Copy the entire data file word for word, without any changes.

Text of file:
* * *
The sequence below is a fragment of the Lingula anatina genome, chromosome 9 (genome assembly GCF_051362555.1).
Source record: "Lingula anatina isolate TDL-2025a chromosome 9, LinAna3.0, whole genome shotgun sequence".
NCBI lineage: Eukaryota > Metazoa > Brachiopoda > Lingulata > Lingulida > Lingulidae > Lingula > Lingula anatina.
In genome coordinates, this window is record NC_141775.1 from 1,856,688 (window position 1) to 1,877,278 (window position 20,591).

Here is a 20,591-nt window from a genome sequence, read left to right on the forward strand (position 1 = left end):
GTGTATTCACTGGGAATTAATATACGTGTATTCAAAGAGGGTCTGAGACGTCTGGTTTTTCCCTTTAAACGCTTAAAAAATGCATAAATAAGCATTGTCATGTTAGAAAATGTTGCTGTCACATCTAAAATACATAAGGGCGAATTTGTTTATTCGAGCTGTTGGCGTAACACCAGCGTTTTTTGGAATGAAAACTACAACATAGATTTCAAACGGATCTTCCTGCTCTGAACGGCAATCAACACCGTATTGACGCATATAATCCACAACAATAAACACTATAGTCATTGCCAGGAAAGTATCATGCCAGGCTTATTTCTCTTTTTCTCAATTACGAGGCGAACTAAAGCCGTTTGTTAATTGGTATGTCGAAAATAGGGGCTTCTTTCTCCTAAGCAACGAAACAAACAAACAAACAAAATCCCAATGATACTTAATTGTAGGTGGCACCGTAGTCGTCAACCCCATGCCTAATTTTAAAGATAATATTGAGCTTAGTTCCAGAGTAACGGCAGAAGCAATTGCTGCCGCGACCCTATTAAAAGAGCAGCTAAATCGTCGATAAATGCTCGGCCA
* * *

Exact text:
The sequence below is a fragment of the Lingula anatina genome, chromosome 9 (genome assembly GCF_051362555.1).
Source record: "Lingula anatina isolate TDL-2025a chromosome 9, LinAna3.0, whole genome shotgun sequence".
NCBI lineage: Eukaryota > Metazoa > Brachiopoda > Lingulata > Lingulida > Lingulidae > Lingula > Lingula anatina.
In genome coordinates, this window is record NC_141775.1 from 1,856,688 (window position 1) to 1,877,278 (window position 20,591).

Here is a 20,591-nt window from a genome sequence, read left to right on the forward strand (position 1 = left end):
GTGTATTCACTGGGAATTAATATACGTGTATTCAAAGAGGGTCTGAGACGTCTGGTTTTTCCCTTTAAACGCTTAAAAAATGCATAAATAAGCATTGTCATGTTAGAAAATGTTGCTGTCACATCTAAAATACATAAGGGCGAATTTGTTTATTCGAGCTGTTGGCGTAACACCAGCGTTTTTTGGAATGAAAACTACAACATAGATTTCAAACGGATCTTCCTGCTCTGAACGGCAATCAACACCGTATTGACGCATATAATCCACAACAATAAACACTATAGTCATTGCCAGGAAAGTATCATGCCAGGCTTATTTCTCTTTTTCTCAATTACGAGGCGAACTAAAGCCGTTTGTTAATTGGTATGTCGAAAATAGGGGCTTCTTTCTCCTAAGCAACGAAACAAACAAACAAACAAAATCCCAATGATACTTAATTGTAGGTGGCACCGTAGTCGTCAACCCCATGCCTAATTTTAAAGATAATATTGAGCTTAGTTCCAGAGTAACGGCAGAAGCAATTGCTGCCGCGACCCTATTAAAAGAGCAGCTAAATCGTCGATAAATGCTCGGCCA